[Letter written by Pvt. Josiah Corban to his wife and children. Corban was a Cornwall farmer who enlisted in 1862, when he was 41 years old.]
Camp near Fort Worth, Virginia Feb 12th 1862
Dearest of earth, I received yours of the 6th to day and wonder why it should be so long on its way here. I sent one this morning that I had written by having two or three spells at it before I finished it. They keep us very busy now a days so I cannot often get a chance to write but a short time at once without writing nights, and then I generally have to buy a candle to see by, if I have a chance to see well enough to write. We use sperm Candles here, they cost five cents apiece. One will last nearly two evenings if we don’t sit up long after Roll call, which is at half past eight.
...the Lord only knows what trials we may be called to pass through before peace will be declared and the Rebels be made to give up their Rebellion. The Governor of Connecticut, Buckingham, was here yesterday. He came on to the ground where we were on Battallion drill. In a short time after he came on to the Parade ground. We were ordered to form a square, and he and those that were with him besides all our Commissioned Officers went inside the square. The Lieutenant Col. introduced them as well as all the rest of us to the Chief Magistrate the Governor of Connecticut William A. Buckingham and told them they could speak to him, any of them that wished to. The Captains and Lieutenants all went up and shook hands with him and some of them talked with him a few minutes. Then he took off his hat and made a short Speech to us. He spoke with a great deal of feeling in our behalf and told us how much he thought of us as well as all the rest of the troops from our state and said that he would be glad to shake hands with every one of us. He praised us for our Patriotism in leaving our homes and friends to come down here to fight for our Country and said if we never went to the field of battle we were doing as much good as if we did. He said it was better to sacrafice [sic] a whole Generation than to have our Government destroyed. He is a plain looking man and I don’t think it makes him feel lifted up any by being Governor. He did not talk as if he had any idea of the North ever giving up the Contest till the Rebels are Conquered and made to return to the Union. It brought tears to my eyes to hear him speak of the loved ones at home. It touches my feelings very sensibly to hear anything that relates to my loved ones at home for they are nearer my heart than any other earthly object. May God grant that I may meet them and all the rest of my friends once more in Cornwall, and also in Heaven at last.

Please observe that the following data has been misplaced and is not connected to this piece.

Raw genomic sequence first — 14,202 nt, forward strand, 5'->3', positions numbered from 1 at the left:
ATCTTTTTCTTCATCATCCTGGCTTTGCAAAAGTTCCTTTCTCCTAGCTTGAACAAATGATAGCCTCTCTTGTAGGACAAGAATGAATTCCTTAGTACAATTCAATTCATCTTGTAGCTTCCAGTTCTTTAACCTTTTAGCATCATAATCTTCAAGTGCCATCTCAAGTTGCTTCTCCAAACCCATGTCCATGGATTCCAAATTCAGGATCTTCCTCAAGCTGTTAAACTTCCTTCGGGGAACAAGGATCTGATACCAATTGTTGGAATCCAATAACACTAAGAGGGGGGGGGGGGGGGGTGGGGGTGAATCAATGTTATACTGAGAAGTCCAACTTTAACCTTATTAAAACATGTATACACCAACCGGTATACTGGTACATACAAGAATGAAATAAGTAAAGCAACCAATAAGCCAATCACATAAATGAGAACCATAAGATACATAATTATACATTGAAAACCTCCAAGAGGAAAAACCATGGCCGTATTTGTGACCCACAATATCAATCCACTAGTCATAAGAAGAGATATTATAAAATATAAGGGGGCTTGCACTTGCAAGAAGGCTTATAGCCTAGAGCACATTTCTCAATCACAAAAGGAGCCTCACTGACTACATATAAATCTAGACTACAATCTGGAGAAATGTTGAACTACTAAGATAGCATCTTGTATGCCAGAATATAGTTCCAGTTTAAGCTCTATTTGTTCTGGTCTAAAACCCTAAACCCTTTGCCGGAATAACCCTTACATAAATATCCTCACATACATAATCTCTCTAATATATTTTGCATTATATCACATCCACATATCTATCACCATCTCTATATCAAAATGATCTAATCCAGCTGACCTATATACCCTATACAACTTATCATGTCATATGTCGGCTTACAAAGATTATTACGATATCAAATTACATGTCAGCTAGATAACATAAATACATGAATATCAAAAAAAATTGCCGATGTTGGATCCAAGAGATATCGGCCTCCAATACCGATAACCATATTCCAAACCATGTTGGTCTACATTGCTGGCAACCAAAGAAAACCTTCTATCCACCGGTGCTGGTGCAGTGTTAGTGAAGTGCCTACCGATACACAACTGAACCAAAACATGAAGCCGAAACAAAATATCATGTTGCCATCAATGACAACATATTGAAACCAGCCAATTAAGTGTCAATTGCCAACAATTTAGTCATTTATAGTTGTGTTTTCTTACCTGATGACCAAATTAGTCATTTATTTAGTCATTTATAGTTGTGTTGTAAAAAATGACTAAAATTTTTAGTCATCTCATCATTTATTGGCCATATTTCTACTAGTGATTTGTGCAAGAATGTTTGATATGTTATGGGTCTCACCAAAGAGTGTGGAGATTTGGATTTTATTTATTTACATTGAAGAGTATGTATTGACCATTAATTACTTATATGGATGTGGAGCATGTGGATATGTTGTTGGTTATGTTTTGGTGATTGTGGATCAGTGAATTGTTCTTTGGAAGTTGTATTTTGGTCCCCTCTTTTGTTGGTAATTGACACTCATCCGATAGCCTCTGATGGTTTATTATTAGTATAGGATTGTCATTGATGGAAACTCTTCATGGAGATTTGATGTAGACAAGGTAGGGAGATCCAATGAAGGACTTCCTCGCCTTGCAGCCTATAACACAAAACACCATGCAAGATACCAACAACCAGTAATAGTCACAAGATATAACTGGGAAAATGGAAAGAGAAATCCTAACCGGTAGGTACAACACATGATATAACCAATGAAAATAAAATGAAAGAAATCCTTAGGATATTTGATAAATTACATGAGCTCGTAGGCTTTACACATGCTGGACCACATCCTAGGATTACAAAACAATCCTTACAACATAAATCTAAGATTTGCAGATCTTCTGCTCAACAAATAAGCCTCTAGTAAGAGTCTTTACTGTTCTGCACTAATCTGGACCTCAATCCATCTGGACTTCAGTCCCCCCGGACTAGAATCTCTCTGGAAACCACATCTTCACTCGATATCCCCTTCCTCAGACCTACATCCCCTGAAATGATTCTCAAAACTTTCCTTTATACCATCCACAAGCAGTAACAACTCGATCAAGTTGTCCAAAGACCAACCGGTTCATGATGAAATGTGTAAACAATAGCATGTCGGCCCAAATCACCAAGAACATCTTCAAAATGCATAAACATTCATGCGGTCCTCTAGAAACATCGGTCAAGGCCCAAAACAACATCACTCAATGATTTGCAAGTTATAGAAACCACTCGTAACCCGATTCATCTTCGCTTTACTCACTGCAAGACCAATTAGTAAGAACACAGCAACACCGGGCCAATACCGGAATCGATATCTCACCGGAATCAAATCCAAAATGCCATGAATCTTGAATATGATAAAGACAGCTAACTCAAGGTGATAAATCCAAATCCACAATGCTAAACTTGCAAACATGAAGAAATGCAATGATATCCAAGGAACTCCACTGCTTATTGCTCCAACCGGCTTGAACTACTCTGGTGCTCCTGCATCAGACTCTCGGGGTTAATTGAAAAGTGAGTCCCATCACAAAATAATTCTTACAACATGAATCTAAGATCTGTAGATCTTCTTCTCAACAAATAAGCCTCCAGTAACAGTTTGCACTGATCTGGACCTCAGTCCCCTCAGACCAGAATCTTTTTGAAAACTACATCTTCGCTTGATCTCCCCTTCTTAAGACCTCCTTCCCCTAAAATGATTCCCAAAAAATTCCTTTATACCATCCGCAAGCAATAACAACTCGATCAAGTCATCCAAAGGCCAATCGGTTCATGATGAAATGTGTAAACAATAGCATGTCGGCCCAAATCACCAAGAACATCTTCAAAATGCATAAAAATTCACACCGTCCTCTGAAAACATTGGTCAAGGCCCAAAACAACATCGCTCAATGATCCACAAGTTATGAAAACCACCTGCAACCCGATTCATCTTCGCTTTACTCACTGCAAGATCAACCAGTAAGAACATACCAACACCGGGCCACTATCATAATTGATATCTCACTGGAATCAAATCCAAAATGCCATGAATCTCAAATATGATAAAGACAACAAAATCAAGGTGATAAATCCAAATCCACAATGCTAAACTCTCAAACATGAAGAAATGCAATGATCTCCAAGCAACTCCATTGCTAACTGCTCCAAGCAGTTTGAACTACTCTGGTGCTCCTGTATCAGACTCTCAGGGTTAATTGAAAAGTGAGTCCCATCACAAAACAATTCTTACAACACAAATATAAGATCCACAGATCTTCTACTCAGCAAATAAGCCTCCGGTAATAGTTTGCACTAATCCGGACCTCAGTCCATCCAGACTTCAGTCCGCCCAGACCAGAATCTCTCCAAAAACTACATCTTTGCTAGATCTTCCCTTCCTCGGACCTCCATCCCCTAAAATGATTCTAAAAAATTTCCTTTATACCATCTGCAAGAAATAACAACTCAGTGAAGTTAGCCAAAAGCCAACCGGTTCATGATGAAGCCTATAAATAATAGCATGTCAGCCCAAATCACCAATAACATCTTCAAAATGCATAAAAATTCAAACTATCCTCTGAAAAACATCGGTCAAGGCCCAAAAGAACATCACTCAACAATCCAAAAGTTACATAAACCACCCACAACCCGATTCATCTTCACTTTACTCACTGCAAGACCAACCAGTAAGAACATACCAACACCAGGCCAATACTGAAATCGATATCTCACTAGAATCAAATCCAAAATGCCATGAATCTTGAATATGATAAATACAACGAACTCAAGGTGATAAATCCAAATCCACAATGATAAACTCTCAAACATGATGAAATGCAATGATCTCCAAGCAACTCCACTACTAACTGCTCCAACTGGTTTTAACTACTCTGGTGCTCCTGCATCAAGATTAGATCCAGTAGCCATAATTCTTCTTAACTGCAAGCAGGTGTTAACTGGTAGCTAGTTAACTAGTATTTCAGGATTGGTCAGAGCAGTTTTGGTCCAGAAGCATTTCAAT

Yours with undying affection,
J. B. Corban